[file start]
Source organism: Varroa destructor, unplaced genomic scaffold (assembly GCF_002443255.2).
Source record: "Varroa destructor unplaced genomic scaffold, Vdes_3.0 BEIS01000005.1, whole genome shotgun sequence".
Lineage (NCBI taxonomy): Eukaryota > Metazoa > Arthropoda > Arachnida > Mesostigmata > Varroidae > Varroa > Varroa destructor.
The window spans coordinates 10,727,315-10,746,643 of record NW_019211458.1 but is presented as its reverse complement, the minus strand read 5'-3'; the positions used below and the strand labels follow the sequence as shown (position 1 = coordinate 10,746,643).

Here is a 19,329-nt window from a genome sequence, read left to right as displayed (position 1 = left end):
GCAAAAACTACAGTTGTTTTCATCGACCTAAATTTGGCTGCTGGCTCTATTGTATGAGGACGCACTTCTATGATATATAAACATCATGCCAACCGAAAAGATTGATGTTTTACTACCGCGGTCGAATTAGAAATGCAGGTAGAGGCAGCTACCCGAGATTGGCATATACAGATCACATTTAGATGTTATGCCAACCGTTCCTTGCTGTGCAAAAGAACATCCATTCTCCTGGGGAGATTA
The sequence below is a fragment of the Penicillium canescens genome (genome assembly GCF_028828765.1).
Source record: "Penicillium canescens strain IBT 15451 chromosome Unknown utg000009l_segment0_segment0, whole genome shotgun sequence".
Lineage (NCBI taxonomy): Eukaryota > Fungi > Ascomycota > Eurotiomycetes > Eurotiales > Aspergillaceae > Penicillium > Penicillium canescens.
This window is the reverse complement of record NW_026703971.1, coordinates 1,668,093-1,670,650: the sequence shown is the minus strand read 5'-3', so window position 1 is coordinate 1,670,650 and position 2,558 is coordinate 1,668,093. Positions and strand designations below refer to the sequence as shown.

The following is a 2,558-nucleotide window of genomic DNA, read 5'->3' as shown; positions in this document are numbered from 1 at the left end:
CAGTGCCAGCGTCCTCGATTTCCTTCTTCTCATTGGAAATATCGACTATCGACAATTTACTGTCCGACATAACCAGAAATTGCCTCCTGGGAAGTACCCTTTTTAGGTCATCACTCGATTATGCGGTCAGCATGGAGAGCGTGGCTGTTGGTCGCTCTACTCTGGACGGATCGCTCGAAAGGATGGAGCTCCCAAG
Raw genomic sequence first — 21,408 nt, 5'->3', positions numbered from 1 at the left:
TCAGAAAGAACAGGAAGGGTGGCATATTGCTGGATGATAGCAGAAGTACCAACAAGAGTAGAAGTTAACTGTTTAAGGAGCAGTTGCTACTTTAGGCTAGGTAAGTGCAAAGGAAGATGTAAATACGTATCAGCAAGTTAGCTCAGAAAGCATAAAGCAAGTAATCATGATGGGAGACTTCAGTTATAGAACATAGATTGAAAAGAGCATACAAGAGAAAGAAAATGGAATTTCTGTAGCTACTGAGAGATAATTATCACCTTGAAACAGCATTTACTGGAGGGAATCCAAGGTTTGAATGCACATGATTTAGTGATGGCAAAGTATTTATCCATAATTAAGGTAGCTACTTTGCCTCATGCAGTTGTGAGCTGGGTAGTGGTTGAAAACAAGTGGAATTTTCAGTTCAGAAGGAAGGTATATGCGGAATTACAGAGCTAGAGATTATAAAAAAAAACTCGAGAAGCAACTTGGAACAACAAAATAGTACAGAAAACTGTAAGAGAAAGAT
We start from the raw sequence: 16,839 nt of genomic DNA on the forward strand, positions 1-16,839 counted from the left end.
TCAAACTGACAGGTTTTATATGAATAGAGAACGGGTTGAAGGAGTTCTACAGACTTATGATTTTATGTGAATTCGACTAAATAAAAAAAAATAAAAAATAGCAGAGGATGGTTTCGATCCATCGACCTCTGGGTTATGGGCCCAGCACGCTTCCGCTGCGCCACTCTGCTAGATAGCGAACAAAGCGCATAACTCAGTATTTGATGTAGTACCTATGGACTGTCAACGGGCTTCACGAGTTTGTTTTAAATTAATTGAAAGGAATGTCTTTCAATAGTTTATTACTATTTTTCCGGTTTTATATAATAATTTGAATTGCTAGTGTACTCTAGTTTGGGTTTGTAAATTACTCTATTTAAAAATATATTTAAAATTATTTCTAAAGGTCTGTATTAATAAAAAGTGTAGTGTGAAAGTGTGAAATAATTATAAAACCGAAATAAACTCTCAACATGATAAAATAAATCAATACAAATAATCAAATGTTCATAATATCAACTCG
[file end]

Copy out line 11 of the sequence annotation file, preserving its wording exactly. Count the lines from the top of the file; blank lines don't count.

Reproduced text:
The following is a 2,558-nucleotide window of genomic DNA, read 5'->3' as shown; positions in this document are numbered from 1 at the left end: